Written and performed by Harry Melling and directed by Steven Atkinson, Peddling is an incredibly intimate piece of theatre that will draw you right in, despite the thin piece of gauze that separates the life of the ‘Boy’ from you. Going door to door and attempting to sell his wares under the guise of a Boris Johnson scheme for young offenders, Peddling is about youth lost in modern London. We see a multitude of people answer their doors, endless streets, parks, the city, all seeming to appear before our eyes through Melling’s wonderful and flowing command of language.

With the feel of performance poetry but never too much of a gimmick in its style, the blend of south London dialect and poetic imagery meshes well together, enveloping the increasingly frantic young man we see on stage. Melling appears unrecognisable from his Harry Potter days, a boring cliché about anyone from the franchise but true all the same. His command of the space is impressive, for an actor so young and with such pace being maintained throughout.

A lone telegraph pole stands centre stage, strung up with lights which act as the people answering the door to him as he performs his spiel, using a portable PA system to distinguish his voice from theirs, a simple but clever device.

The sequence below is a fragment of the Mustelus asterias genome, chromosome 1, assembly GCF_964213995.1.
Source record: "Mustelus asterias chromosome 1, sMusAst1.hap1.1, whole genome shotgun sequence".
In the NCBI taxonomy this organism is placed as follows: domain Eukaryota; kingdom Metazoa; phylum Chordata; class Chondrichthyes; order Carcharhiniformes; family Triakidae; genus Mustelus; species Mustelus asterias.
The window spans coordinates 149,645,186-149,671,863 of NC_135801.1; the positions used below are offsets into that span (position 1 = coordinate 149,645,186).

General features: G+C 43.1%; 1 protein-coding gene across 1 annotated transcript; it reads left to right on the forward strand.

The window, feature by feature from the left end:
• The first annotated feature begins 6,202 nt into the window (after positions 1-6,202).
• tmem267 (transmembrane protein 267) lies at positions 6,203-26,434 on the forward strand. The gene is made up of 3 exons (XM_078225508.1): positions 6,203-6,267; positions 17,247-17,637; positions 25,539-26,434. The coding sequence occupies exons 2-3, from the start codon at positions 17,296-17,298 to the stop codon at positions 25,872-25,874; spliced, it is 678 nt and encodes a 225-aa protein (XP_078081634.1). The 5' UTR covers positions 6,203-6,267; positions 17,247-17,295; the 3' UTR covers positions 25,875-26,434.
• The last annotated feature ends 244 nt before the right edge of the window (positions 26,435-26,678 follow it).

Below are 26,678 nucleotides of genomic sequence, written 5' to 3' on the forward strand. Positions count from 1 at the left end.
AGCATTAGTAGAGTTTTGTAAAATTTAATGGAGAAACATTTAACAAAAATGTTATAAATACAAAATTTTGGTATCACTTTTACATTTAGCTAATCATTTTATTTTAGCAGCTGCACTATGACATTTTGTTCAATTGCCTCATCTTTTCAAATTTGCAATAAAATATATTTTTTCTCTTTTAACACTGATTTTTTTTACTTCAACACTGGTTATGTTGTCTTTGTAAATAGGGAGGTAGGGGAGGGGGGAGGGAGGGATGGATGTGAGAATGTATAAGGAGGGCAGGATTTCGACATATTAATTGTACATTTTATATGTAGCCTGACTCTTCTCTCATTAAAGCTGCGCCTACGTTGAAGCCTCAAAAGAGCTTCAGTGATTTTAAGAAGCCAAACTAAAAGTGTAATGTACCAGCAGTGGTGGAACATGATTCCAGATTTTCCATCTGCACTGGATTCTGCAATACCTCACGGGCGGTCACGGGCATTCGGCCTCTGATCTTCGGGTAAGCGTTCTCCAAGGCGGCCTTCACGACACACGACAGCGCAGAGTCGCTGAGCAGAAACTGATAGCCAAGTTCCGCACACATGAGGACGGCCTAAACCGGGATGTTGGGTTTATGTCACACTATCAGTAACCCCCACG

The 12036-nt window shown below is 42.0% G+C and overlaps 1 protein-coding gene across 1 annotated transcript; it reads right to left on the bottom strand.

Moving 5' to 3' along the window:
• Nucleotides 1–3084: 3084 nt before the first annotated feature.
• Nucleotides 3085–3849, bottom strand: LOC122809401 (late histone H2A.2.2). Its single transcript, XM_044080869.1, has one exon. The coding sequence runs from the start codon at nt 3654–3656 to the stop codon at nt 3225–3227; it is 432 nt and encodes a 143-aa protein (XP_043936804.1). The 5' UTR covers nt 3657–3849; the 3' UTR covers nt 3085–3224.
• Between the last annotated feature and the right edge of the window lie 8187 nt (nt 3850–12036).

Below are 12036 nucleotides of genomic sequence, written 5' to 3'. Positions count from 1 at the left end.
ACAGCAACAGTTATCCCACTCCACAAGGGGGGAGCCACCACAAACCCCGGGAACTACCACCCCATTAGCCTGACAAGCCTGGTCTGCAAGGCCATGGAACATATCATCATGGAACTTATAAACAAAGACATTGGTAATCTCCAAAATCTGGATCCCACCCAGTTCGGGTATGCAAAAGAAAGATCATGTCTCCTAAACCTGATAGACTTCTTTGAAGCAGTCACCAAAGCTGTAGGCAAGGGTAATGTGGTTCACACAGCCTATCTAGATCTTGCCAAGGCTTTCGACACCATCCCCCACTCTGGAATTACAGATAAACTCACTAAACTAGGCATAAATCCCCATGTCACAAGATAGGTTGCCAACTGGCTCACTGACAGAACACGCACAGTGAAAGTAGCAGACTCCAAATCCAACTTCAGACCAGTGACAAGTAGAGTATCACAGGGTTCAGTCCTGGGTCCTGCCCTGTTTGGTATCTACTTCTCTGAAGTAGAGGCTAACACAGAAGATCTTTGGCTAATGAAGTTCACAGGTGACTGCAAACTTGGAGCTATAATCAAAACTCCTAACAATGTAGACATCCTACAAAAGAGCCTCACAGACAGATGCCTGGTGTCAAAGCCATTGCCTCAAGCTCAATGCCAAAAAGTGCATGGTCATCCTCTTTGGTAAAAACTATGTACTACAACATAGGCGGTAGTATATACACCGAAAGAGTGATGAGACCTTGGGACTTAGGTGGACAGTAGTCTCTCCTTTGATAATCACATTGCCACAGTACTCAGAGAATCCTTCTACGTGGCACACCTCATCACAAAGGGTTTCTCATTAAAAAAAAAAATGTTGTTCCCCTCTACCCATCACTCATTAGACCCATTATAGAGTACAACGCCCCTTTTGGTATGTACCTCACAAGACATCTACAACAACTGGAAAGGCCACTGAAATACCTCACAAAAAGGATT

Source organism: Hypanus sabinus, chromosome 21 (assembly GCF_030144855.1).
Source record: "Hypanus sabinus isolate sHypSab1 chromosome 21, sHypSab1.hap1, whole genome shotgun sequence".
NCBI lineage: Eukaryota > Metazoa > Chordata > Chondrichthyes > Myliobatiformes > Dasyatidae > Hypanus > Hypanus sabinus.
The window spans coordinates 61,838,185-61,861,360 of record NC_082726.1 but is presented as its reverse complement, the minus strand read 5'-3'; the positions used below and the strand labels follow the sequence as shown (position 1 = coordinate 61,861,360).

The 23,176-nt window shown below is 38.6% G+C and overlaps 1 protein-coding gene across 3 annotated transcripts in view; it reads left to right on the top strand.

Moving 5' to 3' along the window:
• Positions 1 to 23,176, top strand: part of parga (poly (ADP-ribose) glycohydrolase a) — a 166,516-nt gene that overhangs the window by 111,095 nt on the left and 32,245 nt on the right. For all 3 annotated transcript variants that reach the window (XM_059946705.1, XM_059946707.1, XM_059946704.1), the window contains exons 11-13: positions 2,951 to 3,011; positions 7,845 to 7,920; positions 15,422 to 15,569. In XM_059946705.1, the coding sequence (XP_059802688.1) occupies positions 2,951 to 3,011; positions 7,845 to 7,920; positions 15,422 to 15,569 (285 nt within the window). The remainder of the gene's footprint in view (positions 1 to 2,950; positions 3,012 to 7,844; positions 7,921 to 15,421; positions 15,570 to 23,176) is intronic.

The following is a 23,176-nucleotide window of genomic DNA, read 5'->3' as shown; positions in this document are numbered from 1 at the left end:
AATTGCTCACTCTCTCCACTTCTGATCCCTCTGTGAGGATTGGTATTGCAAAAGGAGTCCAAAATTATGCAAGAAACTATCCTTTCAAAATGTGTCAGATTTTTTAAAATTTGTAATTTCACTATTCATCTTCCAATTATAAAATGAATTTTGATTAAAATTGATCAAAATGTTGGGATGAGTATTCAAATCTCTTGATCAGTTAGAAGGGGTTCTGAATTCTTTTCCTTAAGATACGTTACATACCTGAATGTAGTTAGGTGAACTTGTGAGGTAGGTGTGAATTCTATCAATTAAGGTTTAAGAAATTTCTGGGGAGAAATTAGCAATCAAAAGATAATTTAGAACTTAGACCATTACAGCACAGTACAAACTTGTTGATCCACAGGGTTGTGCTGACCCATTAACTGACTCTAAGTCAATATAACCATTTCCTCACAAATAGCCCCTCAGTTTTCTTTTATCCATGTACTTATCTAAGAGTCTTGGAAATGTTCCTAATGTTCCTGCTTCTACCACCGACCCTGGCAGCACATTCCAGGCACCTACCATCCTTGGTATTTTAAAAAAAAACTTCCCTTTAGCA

A piece of theatre that never feels too caught up in its depth and knows perfectly when to stop, peddling showcases an interesting talent in Harry Melling. One to watch, as he continues to peddle his wares.

Peddling is at Arcola Theatre until 28th March. Get tickets here


Sian’s radio recommendation of the week: Mark Watson Makes the World Substantially Better

You have two days left to listen to the last episode of an anarchic comedy show starring Mark Watson alongside two of my favourite Tim’s – Key and Minchin. Mark Watson (from bloody long stand up for comic relief fame) has a moan about each of the seven deadly sins in order to make the world (substantially) better.  During this he is joined by poet Tim Key and musician Tim Minchin, who provide artistic support and guide the audience through the sometimes confusing world that is Mark Watson’s mind.

Listen to it here and if you like it then there are a few places online you can stream the whole series. I suggest you do cause it’s fab.